Mr. Song’s act of justice was labeled a crime of “disturbing public order,” and the Beijing Public Security Bureau detained him on May 5. A lawyer visited him a month later, and soon afterward, Mr. Song was put under residential surveillance. He hasn’t been seen or heard from since.
China’s shameless Article 73, which has been criticized by legal experts and human rights groups, gives law enforcement agencies broad surveillance powers and the authority to legally detain terrorism or “national security” suspects for up to six months. It’s that regulation that has resulted in Mr. Song’s being cut off from the world, leaving us willing yet unable to help him.
Officials in Washington and Paris are trying to play down the revised estimates because it throws out the basic premise of the Obama administration’s Middle East policy that Bashar Assad can’t last more than six months against the rebel offensive. US military experts now admit, albeit without attribution, that the overall balance of strength – and not just the numbers – has radically changed in the Assad regime’s favor, due to direct Iranian military input: Military advisers of the elite Al Qods Brigades are conducting crash combat courses for the 70,000- strong pro-Assad Alawite militia and sections of the Syrian army still loyal to the ruler.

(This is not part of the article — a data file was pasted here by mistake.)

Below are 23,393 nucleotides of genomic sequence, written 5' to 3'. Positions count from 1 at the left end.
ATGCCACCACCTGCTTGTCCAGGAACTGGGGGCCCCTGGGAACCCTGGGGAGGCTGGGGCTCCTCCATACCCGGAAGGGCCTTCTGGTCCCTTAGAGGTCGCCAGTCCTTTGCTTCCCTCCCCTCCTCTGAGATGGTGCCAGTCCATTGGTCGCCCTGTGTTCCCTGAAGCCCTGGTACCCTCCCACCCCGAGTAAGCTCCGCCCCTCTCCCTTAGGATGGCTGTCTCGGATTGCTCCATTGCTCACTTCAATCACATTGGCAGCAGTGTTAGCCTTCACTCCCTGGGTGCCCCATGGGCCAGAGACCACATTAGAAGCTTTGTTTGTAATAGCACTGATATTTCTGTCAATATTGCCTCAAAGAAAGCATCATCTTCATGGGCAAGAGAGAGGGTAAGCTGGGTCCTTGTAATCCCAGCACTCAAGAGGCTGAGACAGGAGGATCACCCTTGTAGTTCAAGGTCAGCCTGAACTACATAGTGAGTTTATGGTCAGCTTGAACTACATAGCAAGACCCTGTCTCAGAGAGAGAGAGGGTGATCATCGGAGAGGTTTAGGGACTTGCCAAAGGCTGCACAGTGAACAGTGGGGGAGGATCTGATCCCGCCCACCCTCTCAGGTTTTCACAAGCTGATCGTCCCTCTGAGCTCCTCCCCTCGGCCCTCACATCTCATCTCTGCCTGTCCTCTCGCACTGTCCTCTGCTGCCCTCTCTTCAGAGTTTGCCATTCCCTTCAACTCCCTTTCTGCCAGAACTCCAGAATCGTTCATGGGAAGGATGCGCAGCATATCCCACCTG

This qualitative injection into Assad’s military sources will substantially extend the life expectancy of his regime.